# Probability Term for something that defies the odds.

I'm not a mathematician; I just wandered over here from Writers SE and am hoping you guys can help.

I'm writing a novel in which the theme is characters beating the odds. (It's a future dystopia, the government is super-powerful, etc. - the characters aren't doing any actual math). I'm looking for a term for a character who beats the odds. (I'm looking for gambling terms AND probability terms). So, going in, probability said that x was very likely to happen. But then y happened, instead. Is there a term for y, after the event is over? (look at me trying to be all math-y - hopefully someone can edit this to be more coherent). In gambling terms, I'm looking for a word that would mean the dark horse or underdog AFTER he's won. Maybe math doesn't personalize things so much, and there just isn't a term, but if there is one, I'd love to know about it!

Thanks!

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Black Swan is pretty good, yeah. It's pretty obscure, though - I feel like I'd have to explain it to the readers before they would understand what I meant, which would kind of defeat the purpose of having a special word for it. It was an interesting article to read, though! – Kate Sherwood Feb 20 '12 at 14:38
You may surprised to hear that you trying to be all math-y are being a lot more coherent than a lot of other questions we get here :-) – joriki Feb 20 '12 at 14:40
@joriki, hahaha +1 – Inquest Feb 20 '12 at 14:41
I think the conventional word for a character who beats the odds is "lucky" – Henry Feb 20 '12 at 14:59

"Outlier" was the one that popped into my head. In statistics an observation (say an individual) is an outlier if whatever model you are using to explain the underlying phenomenon effectively fails to allow for such an extreme observation. That is, outliers are observations that make us doubt the validity of our model. Some might take an outlier to be something a little bit weaker, e.g. just a really unlikely measurement that nevertheless doesn't cause us to reconsider our underlying model.

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This is probably boring, but the term "almost never" is used to describe an event that is, in a technical sense, infinitely unlikely. Such events are also said to have "measure zero", which is considerably sexier, but might require some explanation, which you hoped to avoid. The set itself is sometimes referred to as a "null set", which also would require some amount of explanation.

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Measure Zero is WAY sexier! I want to name a book that, now! But, yeah, it would require explanation. Is there a term that refers to the actual participant in the event, rather than the event itself? Like, if you had 999 white balls in a random ball-shooter (that's what I see mathematicians doing... sitting in a room with a "random ball-shooter") and 1 black ball, and you triggered the shooter and the black ball came out, you'd say, "Hey, look at that little _____". Because mathematicians are folksy, apparently. – Kate Sherwood Feb 20 '12 at 14:51
Measure zero is fun, but it would really be a metaphor since any particular measure zero event has literally zero chance of happening. Also, the event of a reader not being incredibly confused by an accurate description of a measure zero event is an event of measure zero :) – guy Feb 20 '12 at 16:59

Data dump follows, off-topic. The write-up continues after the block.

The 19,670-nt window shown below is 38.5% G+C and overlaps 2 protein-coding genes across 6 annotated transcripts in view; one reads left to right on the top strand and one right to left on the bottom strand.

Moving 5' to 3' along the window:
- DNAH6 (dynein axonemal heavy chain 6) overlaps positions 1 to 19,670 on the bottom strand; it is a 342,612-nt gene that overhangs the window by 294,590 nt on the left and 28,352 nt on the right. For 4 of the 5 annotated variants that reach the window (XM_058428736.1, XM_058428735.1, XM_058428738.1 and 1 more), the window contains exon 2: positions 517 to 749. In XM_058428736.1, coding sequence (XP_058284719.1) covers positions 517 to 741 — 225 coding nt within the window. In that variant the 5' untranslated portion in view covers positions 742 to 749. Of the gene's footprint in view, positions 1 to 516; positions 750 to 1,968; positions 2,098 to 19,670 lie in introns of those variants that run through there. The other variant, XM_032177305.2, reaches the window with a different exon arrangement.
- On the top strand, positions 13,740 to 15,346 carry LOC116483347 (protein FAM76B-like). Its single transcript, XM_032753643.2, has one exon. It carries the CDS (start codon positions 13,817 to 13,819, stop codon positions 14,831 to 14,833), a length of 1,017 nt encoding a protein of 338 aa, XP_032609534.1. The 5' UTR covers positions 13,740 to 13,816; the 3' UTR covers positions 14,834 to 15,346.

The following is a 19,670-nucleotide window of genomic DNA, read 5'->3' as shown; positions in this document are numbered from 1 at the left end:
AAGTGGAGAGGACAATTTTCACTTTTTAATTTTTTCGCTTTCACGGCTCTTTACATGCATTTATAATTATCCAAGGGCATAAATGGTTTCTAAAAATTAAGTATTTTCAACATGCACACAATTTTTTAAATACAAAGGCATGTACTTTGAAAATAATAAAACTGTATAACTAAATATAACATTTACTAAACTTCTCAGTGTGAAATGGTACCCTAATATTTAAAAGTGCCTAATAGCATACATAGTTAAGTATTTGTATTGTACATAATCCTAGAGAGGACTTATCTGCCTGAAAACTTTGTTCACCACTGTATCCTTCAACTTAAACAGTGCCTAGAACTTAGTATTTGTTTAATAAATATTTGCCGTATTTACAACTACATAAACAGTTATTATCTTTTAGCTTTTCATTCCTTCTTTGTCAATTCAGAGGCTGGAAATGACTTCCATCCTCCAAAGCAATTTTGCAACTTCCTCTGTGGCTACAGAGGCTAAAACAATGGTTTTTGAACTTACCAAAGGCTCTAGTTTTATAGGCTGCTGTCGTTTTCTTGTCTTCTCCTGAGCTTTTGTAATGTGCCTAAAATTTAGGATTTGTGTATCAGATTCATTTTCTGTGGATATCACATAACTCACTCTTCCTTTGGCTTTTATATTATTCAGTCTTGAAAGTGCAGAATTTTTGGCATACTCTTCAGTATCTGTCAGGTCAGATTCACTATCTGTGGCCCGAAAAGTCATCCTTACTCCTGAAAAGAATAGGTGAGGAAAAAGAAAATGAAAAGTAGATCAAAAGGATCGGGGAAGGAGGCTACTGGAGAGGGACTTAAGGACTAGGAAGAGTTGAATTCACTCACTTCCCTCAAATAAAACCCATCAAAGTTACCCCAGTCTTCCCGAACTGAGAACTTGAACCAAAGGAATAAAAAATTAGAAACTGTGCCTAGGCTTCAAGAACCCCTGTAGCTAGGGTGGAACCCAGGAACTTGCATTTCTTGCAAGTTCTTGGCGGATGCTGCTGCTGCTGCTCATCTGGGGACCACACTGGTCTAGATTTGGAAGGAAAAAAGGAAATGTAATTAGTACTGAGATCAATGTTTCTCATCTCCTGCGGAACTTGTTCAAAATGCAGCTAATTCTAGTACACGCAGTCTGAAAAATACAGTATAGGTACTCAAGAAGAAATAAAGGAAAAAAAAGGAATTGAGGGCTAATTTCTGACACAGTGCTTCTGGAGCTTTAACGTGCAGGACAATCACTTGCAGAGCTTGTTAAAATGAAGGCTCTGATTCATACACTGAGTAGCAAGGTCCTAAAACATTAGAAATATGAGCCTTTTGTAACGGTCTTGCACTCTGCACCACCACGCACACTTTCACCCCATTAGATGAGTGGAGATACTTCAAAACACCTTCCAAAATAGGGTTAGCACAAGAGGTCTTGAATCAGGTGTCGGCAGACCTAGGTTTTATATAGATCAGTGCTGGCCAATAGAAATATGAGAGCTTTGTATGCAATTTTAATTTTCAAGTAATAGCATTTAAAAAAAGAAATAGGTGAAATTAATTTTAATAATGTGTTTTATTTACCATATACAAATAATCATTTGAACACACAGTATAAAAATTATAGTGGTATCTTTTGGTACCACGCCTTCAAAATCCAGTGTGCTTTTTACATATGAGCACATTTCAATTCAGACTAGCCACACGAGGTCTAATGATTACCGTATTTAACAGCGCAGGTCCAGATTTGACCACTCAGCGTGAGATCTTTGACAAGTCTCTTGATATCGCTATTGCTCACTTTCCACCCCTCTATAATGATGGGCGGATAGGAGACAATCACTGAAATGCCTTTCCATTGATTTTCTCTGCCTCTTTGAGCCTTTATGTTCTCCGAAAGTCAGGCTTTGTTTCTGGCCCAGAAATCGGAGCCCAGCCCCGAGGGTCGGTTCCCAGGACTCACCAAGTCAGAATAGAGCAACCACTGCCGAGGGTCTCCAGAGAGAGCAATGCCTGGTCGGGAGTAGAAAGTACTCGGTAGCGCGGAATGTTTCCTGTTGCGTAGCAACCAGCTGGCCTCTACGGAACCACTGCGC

@guy "Measure zero" and "impossible" are not synonymous (though, I suppose "measure zero" and "zero chance" are). For example, choose a real number at random. The event that your selection is rational has measure zero, but the event is not impossible. – Austin Mohr Feb 20 '12 at 17:05
@Austin of course :) I regard measure zero events intuitively as impossible though, despite the fact that they happen all the time if you take the mathematical interpretations seriously. – guy Feb 20 '12 at 17:22

"...."black swan theory" refers only to unexpected events of large magnitude and consequence and their dominant role in history. Such events, considered extreme outliers, collectively play vastly larger roles than regular occurrences..."

It is also the name of one of Nassim Taleb's books He defines it as "A black swan is an event, positive or negative, that is deemed improbable yet causes massive consequences"

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Sorry, I commented above. Would this apply to an actor in the event, or to the event itself? Like, using the 9/11 example from Wikipedia, I could say that 9/11 was a black swan event... could I say that Al Qaeda was a black swan, or Osama bin Laden was a black swan? – Kate Sherwood Feb 20 '12 at 14:47
Your question is an intersection between Writers, English and Math SE :P But anyways, I am no English expert but I don't think its wrong. The story actually goes like this: If you sat on the edge of a pond with swans in them and you observed the swans for a million years and you saw no black swan (i.e. you saw only white swans), you cannot still say with guarantee that a black swan doesn't exist. In other (poorly framed) words, lack of observation doesn't imply lack of existence. So, if someday in your old age, a black swan did appear, it would be most remarkable and unexpected. – Inquest Feb 20 '12 at 14:53
"In other (poorly framed) words, lack of observation doesn't imply lack of existence." Some statisticians like to phrase a similar idea as "Absence of Evidence is not Evidence of Absence." – Dilip Sarwate Feb 20 '12 at 17:05
Oooo. I like this one... – Inquest Feb 20 '12 at 17:21
"Absence of Evidence is not Proof of Absence" is more apt, but that doesn't have the same nice symmetry. – Austin Mohr Feb 20 '12 at 18:50